Check out the 2 minute card/poster samples video here (divided into 8 segments) :
1st Place for Senior Composition Competition:
Congratulations to Helena Abney-McPeek from Chicago, Illinois who won $250.
Ms. McPeek had a the added bonus of a skype lesson from the generous judge, Andrew Sigler. Mr. Sigler's bio can be found on our Violinist.com blog.
Helena's winning composition, "By the Seashore", can be heard here:
1st Place winner for the Junior Composition Division:
Congratulations to Fiona Abney-McPeek (Helena's sister) from Chicago, Illinois for her winning composition, "Curiosity".
(I'm sorry, I couldn't get the music to load here).
1st Place for Senior Songwriter Competition:
Congratulations to Carli Ann Tuttle from Florida who we understand will be attending Belmont University for a Music Business Degree next year.
Her winning entry, "Piece of You" is heard here:
1st Place for Junior Songwriter Competition:
Congratulations to Emma Rowe from Knoxville, TN for her song, "Case Closed".
(This file would not load).
Honorary Mention to Piano and Composition Teacher Ms. Helen Haynes from Missouri who had the most students enter the competition. We are still waiting for results from the Junior Composition Judges, However I'd like to post the music from one of her students here, Maya Wood.
END of Blog
Do You Think Dogs when Searching for
"Gift for Music Lover"?
Ms. Susan Shor is a staunch supporter of Violettes. She owns a handmade black Violin Purse (or Viola for her sake) which she uses during concerts to hold spare strings, her wallet.... She uses her own artsy pin for the "chin rest". She's not afraid to say it's a great "gift for music lover" and string player. She asks to borrow an assortment of Violin Bags to bring with her when she goes to music conventions, to wear a different one every day and pass out our cards!!! Thank you Susan!! (Our handmade violin purses are in the Violin Gifts section.)
Her own black viola purse is featured below on the cat's lap in this video by her talented son, Alex.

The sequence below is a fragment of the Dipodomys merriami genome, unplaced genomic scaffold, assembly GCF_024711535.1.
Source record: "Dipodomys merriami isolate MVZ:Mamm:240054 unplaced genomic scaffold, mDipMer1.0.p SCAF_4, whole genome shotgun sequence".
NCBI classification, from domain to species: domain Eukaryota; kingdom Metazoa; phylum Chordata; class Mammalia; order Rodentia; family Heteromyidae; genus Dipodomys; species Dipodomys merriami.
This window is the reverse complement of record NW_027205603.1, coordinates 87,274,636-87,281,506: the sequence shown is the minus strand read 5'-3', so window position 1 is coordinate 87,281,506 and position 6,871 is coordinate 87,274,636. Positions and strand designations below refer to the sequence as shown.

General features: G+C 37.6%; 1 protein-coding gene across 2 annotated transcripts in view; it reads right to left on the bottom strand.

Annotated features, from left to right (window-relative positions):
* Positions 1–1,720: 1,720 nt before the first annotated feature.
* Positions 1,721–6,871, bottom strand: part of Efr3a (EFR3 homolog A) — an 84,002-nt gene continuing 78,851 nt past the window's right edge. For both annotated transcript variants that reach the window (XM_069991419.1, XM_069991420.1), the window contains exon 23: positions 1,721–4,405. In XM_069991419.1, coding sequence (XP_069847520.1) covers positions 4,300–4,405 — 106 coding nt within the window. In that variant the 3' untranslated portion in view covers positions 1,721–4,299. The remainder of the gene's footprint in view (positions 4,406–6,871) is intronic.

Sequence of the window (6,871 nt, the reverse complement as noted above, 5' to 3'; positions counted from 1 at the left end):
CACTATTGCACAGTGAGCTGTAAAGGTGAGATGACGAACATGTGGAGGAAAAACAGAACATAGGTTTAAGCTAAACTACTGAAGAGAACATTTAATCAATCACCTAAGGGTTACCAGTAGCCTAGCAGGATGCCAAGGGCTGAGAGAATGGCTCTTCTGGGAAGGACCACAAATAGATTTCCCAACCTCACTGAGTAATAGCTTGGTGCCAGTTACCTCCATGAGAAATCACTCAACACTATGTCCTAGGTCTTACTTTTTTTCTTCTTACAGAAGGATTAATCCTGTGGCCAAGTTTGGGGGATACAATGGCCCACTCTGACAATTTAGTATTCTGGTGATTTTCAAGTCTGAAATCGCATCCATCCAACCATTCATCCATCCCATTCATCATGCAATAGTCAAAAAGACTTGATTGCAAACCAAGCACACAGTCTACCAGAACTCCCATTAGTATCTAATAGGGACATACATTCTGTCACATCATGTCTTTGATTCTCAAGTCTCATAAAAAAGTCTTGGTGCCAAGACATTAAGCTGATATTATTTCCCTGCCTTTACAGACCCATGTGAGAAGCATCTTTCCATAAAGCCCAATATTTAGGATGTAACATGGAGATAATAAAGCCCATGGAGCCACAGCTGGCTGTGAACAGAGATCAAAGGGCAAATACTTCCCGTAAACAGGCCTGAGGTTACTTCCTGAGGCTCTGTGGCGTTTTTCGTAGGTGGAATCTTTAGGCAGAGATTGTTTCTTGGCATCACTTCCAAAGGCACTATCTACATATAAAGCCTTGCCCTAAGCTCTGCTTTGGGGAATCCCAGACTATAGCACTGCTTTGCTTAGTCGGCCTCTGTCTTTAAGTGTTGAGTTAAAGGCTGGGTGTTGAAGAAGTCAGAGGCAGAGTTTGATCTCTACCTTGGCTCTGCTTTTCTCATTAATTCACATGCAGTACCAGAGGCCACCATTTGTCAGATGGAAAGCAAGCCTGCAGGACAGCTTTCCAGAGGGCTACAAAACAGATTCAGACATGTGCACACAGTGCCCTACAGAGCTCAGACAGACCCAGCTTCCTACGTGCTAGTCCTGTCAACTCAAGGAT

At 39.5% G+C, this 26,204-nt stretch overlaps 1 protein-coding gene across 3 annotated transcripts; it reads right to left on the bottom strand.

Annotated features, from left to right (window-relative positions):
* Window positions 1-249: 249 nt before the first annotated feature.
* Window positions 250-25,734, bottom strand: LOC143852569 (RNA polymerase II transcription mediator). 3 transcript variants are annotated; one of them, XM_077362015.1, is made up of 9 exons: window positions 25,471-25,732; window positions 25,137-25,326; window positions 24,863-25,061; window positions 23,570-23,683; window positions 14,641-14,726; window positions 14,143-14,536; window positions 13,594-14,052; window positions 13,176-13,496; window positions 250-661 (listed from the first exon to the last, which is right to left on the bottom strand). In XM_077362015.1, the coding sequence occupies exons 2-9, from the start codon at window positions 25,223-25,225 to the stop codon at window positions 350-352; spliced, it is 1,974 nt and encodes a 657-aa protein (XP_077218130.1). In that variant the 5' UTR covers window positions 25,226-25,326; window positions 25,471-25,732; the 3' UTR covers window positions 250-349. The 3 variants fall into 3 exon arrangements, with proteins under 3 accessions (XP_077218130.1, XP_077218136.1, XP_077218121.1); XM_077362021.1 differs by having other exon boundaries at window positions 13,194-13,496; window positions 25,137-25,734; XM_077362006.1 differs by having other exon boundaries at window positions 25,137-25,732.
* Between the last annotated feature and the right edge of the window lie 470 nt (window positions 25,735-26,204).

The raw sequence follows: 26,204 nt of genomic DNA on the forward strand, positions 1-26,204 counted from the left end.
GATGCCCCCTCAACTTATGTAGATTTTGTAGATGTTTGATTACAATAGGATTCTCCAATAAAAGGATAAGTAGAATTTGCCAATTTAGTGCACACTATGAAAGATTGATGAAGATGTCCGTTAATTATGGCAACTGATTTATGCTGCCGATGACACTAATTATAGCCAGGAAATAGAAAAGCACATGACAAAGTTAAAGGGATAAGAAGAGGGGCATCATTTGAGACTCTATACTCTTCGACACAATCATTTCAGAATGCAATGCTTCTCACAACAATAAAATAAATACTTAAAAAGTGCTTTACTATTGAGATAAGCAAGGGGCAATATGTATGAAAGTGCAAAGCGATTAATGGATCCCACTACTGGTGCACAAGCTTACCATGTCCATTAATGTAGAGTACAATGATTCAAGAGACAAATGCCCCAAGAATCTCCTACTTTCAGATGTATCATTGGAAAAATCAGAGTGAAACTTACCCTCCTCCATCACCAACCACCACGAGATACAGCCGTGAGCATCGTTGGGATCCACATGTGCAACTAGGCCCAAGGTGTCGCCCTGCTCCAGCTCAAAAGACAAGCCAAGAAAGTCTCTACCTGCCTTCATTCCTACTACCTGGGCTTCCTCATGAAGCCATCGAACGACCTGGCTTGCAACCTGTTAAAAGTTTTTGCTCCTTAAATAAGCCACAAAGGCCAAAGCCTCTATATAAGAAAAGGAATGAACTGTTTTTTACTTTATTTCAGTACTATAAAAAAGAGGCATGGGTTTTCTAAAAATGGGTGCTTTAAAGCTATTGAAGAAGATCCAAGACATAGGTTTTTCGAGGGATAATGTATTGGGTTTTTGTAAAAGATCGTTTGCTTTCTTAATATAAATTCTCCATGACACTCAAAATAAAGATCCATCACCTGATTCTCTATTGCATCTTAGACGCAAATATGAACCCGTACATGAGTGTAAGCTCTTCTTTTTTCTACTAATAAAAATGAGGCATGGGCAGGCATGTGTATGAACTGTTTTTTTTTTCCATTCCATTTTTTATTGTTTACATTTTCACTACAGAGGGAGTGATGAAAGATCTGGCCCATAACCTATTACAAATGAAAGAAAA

Violia/Violin lessons are time consuming and expensive. It is hard to keep up the practicing. However, getting children started and seeing them light up when they can play a song or join an orchestra is rewarding. Giving the students groups to learn and practice with helps the children develop friendships and prevents quitting. Performing with them in the community (old folks homes) teaches them that they can "give back". Seeing a dog or cat very scared of its environment, scared to be put in a car and to be on a leash, change to be happy and comfortable and finally adopted into a caring home is equally rewarding. Susan says it all feels like you are transforming lives.
About Ms. Shor's Music (Education - a Gift for Music Lover):
Susan was introduced to music in the public school program in 4rth grade in Philadelphia. She picked Viola to be different because all the other girls wanted flute or violin. She loves to play the supporting parts. In college she started majoring in art, but became intrigued with music teacher Mimi Zweig and her husband who were teaching classes about how to teach children music. She followed Ms. Zweig from Carnegie Melon to Indiana University and changed her major to music. When she saw a young 3rd grade boy come into the class and perform the Vivaldi Concerto in A Minor from the Suzuki Books with so much heart, she was hooked. Well, it happened that that boy's name was Joshua Bell! She moved back to Philadelphia after graduating certified to teach both Violin and Viola in the Suzuki Books. When a friend got pregnant and gave Susan her studio to take over, she loved teaching students and never looked back. She ended up moving to Oak Ridge (after meeting her husband from Oak Ridge) and becoming very involved with the classical music scene.
Susan has been in the Knoxville and Oak Ridge Symphonies, assistant orchestra director for Oak Ridge High School for the past 12 years (until funds dried up last year) and helping the Youth Aliyah (Music) Competition by rounding up judges for over 15 years. She also runs the Oak Ridge Coffee Concert series featuring usually local classical musicians in an informal setting. The concerts are free with refreshments after the performance. There are usually 4 concerts per year. She has played in some of these concerts. And of course she has her private teaching studio.
Susan loves to help with the Oak Ridge Symphony Orchestra with its annual free family concert. (One is this Sunday Jan. 24 at 3PM at the Oak Ridge Center of Performing Arts (Oak Ridge High School Auditorium). There are crafts for children and "an instrument petting zoo" after the performance.
Most rewarding about raising her musical children? It was tough keeping them going, and at one point the very talented Alex threatened to run away from home. Now he is playing literally side by side with her in the Oak Ridge Symphony. Alex plays piano, cello and Accordion. Her daughter, Emilie, plays violin and piano and is majoring in that in college. When Susan was able to play the Double Bach Concerto with Emilie - that was a high. (Special Gift for Music Lover)
About Ms. Shor's Love and Fostering of Animals: